New figures reveal R&D hotspots in the South East
02 Mar 2018
New data published for the first time by HMRC has revealed the hotspots for R&D tax relief claims across the South East.
Surrey-based businesses topped the league for the number of claims for R&D tax credits in 2015-16 at 755 claims, followed by Hampshire on 740 and Oxfordshire on 595.
In total, businesses across the South East submitted 4,530 claims for tax relief for R&D expenses in 2015-16, claiming some £570m, a 14 per cent year on year rise in the number of claims and a 39 per cent rise in the value of claims.
R&D tax credits are a tax relief designed to encourage greater R&D spending, leading in turn to greater investment in innovation. They work by either reducing a company’s liability to corporation tax or providing a cash injection for companies without a tax liability – typically loss making businesses.
The statistics, which for the first time provide a detailed analysis of R&D claimants by region and sector, are skewed in that the geographical analysis is based on companies’ registered offices. As a result, London tops the leaderboard for the number of claims. It is also little surprise that over 40 per cent of claims in the capital are in the software and technology sector.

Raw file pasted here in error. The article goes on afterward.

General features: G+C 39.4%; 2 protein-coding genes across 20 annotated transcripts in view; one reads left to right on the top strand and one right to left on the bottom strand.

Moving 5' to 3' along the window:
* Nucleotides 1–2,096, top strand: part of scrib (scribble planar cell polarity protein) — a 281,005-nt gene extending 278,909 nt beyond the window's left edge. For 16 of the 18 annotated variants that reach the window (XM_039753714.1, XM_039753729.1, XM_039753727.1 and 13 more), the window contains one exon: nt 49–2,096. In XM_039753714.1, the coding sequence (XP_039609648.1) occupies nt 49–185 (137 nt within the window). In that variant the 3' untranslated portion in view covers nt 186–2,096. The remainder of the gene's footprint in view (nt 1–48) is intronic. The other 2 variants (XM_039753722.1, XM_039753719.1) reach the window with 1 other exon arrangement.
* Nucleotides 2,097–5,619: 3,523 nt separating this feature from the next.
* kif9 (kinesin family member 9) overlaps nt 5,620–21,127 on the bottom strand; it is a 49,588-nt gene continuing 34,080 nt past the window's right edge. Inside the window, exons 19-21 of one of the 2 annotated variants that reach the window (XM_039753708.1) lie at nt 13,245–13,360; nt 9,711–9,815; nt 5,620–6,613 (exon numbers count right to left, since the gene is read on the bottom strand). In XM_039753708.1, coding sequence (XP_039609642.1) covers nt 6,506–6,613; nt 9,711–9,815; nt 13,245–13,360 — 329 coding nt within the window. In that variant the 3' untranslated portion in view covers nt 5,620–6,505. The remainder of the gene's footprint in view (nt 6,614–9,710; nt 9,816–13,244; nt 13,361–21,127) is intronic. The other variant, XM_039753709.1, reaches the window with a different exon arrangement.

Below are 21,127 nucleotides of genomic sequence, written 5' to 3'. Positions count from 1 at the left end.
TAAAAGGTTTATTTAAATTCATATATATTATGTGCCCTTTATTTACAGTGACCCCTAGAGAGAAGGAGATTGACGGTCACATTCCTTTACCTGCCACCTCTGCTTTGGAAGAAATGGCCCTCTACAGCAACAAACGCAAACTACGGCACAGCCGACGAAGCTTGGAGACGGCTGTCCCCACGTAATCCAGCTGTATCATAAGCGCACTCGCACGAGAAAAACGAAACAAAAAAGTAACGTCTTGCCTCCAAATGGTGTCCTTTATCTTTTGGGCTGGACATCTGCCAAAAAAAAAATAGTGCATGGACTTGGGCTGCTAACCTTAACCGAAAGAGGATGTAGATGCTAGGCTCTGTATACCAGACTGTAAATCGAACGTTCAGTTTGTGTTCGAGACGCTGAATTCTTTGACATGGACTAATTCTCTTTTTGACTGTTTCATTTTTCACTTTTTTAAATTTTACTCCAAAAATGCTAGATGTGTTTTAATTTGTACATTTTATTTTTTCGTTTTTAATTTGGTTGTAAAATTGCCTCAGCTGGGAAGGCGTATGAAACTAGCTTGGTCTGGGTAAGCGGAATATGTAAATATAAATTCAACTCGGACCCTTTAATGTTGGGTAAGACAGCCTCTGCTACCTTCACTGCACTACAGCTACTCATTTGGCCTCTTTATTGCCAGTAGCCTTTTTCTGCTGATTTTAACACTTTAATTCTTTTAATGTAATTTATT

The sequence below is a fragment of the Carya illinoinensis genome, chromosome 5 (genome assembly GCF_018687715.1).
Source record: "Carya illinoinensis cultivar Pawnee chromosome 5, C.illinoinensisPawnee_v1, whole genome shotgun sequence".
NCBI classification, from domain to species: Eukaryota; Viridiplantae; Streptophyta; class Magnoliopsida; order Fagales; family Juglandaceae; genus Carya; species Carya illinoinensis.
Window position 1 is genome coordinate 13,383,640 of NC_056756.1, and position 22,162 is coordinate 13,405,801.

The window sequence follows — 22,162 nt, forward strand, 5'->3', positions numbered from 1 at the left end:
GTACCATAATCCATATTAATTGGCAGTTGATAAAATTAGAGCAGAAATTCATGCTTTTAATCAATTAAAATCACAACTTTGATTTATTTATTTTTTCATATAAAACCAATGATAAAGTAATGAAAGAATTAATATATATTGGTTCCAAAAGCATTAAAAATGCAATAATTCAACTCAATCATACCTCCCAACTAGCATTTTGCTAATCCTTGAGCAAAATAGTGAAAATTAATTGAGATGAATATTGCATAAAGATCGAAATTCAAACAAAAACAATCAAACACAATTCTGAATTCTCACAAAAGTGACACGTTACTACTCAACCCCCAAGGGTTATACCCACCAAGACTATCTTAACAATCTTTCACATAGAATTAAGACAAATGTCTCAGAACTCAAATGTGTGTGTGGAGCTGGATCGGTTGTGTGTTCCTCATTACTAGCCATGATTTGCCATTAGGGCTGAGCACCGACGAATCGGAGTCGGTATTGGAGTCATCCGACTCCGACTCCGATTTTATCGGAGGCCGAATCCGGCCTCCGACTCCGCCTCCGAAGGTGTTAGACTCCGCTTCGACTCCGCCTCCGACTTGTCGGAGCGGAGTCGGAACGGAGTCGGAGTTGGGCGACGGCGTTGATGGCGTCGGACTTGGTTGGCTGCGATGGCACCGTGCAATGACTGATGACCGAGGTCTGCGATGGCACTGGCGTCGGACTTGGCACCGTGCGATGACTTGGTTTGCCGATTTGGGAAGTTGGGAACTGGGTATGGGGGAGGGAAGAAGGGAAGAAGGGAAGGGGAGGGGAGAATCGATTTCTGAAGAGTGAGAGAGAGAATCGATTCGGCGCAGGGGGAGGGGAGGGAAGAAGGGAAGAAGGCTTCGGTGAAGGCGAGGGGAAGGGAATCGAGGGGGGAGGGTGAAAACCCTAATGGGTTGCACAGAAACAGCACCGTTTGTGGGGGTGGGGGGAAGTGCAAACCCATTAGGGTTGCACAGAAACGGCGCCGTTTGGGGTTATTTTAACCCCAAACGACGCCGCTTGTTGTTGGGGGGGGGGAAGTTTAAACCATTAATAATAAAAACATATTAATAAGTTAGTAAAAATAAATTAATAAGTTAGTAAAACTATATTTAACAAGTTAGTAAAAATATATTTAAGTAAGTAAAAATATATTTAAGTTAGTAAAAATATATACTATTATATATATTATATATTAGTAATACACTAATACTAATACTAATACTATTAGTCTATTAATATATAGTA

The South East takes silver, missing out on the top slot by only 500 claims with 4,500 in total. As with London, software and technology was the leading sector (29 per cent of claims), although narrowly beating manufacturing (23 per cent of claims). Professional, scientific and technical accounts for 10 per cent of claims, which is understandable given that the science parks of Oxford and Southampton among others are on this patch.
Commenting on the new numbers, James Tetley, national head of R&D at RSM said:
‘While it is positive that overall R&D claim numbers across the South East continue to rise sharply, it’s not clear whether this is down to a large number of new businesses claiming, or whether it is those businesses late to the party in terms of making claims – we suspect it is the latter.
‘We believe that the disparities that we see across the UK and across different sectors is due in large part to ongoing lack of awareness of how the relief can apply.
‘The truth is that many more companies are undertaking research and development work but they aren’t recognising that this could be eligible for tax relief, despite the high levels of HMRC engagement and support through the R&D Consultative Committee and other measures.’